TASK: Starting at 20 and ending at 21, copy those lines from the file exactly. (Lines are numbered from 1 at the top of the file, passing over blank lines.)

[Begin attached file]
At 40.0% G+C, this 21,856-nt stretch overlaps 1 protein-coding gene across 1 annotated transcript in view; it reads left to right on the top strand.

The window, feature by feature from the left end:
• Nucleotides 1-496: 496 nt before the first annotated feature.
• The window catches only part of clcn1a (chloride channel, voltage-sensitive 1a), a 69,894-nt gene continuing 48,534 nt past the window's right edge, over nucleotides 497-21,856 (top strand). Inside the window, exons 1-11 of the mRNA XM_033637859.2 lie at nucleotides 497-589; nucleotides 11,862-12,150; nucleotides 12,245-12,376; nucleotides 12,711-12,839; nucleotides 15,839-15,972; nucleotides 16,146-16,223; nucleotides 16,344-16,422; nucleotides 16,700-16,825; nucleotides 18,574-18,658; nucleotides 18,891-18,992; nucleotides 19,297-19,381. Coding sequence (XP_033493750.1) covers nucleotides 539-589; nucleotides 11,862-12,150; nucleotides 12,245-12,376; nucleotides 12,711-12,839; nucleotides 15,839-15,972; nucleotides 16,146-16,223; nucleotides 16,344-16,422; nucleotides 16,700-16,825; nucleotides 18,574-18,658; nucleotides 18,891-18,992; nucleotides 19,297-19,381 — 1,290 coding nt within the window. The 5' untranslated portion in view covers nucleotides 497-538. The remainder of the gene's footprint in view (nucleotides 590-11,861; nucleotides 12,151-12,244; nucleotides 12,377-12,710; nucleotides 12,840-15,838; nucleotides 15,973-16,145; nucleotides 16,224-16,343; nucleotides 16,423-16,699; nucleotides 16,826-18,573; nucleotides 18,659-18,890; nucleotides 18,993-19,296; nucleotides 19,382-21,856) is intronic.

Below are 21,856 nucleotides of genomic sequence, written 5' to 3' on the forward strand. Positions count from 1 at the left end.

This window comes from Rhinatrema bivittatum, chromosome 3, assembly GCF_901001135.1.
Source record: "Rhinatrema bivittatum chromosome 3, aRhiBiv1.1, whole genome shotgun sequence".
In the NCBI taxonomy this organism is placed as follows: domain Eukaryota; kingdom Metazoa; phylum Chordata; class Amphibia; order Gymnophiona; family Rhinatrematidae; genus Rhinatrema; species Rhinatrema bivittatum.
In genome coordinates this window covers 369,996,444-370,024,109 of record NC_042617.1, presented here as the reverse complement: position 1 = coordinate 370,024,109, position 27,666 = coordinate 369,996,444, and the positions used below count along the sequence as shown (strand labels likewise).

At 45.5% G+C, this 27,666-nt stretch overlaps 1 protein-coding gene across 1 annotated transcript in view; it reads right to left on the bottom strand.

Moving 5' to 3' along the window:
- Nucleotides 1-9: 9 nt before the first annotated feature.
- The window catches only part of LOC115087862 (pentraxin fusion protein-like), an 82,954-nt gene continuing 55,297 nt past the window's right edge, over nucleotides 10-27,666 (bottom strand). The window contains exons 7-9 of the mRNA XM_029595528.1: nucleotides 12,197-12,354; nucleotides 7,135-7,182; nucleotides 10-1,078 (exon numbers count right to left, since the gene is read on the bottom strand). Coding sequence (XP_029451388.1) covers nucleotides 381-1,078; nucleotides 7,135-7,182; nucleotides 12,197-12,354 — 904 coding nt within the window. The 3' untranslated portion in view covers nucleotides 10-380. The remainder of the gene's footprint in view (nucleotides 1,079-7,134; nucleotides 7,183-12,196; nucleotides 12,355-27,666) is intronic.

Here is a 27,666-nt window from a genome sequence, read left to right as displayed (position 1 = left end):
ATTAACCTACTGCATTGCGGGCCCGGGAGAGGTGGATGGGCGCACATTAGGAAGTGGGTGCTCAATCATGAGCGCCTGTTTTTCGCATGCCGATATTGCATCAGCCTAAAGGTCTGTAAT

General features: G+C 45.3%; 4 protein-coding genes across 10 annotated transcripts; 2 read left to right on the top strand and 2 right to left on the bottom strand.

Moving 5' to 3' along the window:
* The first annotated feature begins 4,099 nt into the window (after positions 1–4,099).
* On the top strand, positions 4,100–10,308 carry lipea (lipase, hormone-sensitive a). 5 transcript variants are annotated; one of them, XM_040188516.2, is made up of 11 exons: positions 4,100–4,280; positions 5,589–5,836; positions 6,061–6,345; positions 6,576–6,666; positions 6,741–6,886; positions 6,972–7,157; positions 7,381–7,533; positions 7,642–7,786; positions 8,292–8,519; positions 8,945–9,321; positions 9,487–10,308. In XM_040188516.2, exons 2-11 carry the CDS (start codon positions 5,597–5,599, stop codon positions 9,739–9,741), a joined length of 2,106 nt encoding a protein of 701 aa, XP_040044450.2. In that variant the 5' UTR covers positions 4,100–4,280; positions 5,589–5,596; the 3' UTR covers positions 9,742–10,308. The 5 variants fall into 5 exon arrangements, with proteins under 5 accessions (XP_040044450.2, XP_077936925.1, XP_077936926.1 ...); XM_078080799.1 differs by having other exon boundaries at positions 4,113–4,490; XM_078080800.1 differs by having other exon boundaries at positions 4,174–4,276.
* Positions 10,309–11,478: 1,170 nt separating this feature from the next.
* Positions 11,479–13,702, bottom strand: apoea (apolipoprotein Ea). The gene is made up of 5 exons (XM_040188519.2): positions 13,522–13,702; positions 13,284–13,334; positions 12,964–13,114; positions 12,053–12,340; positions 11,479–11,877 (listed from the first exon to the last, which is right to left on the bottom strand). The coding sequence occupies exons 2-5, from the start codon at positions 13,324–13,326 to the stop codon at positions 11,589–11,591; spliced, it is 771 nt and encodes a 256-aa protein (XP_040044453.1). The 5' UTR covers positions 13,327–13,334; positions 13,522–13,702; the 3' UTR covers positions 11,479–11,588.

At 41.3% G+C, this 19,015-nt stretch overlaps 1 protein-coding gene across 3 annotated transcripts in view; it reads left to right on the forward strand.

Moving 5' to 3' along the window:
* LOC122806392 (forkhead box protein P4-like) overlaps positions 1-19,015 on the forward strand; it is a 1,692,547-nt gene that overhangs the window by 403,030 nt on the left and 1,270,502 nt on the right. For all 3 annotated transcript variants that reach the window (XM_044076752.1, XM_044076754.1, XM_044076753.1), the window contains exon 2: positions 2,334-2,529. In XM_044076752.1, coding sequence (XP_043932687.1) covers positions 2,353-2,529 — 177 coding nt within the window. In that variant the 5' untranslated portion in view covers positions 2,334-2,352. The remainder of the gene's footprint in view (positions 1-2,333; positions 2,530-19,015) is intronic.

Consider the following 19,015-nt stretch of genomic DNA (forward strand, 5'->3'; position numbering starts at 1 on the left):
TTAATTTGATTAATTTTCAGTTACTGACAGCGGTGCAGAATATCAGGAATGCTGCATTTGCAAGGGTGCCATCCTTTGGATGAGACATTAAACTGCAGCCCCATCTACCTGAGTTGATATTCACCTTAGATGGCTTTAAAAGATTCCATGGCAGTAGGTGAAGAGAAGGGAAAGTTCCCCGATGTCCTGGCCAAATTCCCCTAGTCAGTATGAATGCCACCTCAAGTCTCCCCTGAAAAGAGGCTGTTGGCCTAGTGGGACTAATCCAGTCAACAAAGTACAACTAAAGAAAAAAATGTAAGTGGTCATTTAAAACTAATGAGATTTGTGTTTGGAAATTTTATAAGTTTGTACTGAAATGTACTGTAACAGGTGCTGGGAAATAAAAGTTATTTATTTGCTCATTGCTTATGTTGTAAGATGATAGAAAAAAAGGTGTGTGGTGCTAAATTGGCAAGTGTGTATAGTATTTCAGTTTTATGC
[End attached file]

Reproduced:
* Positions 10,309–11,478: 1,170 nt separating this feature from the next.
* Positions 11,479–13,702, bottom strand: apoea (apolipoprotein Ea). The gene is made up of 5 exons (XM_040188519.2): positions 13,522–13,702; positions 13,284–13,334; positions 12,964–13,114; positions 12,053–12,340; positions 11,479–11,877 (listed from the first exon to the last, which is right to left on the bottom strand). The coding sequence occupies exons 2-5, from the start codon at positions 13,324–13,326 to the stop codon at positions 11,589–11,591; spliced, it is 771 nt and encodes a 256-aa protein (XP_040044453.1). The 5' UTR covers positions 13,327–13,334; positions 13,522–13,702; the 3' UTR covers positions 11,479–11,588.